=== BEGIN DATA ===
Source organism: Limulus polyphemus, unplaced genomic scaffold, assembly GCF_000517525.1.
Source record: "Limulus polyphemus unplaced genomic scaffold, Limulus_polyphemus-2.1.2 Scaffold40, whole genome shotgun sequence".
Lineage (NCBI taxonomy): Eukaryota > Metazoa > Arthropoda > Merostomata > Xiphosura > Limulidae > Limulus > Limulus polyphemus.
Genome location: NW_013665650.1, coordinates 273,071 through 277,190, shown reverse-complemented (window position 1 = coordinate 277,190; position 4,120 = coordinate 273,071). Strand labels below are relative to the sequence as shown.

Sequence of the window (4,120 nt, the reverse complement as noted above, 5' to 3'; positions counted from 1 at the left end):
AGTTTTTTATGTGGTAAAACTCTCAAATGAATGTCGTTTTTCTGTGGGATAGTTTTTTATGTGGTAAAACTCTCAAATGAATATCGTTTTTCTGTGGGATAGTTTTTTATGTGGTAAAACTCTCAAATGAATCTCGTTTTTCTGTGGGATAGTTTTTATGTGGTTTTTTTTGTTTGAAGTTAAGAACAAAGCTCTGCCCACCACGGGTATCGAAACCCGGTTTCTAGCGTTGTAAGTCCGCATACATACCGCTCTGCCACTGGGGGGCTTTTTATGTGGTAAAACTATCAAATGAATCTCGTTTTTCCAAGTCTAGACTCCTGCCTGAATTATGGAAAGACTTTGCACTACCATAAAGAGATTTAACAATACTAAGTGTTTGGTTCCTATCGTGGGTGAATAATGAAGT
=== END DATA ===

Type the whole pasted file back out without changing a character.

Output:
Source organism: Limulus polyphemus, unplaced genomic scaffold, assembly GCF_000517525.1.
Source record: "Limulus polyphemus unplaced genomic scaffold, Limulus_polyphemus-2.1.2 Scaffold40, whole genome shotgun sequence".
Lineage (NCBI taxonomy): Eukaryota > Metazoa > Arthropoda > Merostomata > Xiphosura > Limulidae > Limulus > Limulus polyphemus.
Genome location: NW_013665650.1, coordinates 273,071 through 277,190, shown reverse-complemented (window position 1 = coordinate 277,190; position 4,120 = coordinate 273,071). Strand labels below are relative to the sequence as shown.

Sequence of the window (4,120 nt, the reverse complement as noted above, 5' to 3'; positions counted from 1 at the left end):
AGTTTTTTATGTGGTAAAACTCTCAAATGAATGTCGTTTTTCTGTGGGATAGTTTTTTATGTGGTAAAACTCTCAAATGAATATCGTTTTTCTGTGGGATAGTTTTTTATGTGGTAAAACTCTCAAATGAATCTCGTTTTTCTGTGGGATAGTTTTTATGTGGTTTTTTTTGTTTGAAGTTAAGAACAAAGCTCTGCCCACCACGGGTATCGAAACCCGGTTTCTAGCGTTGTAAGTCCGCATACATACCGCTCTGCCACTGGGGGGCTTTTTATGTGGTAAAACTATCAAATGAATCTCGTTTTTCCAAGTCTAGACTCCTGCCTGAATTATGGAAAGACTTTGCACTACCATAAAGAGATTTAACAATACTAAGTGTTTGGTTCCTATCGTGGGTGAATAATGAAGT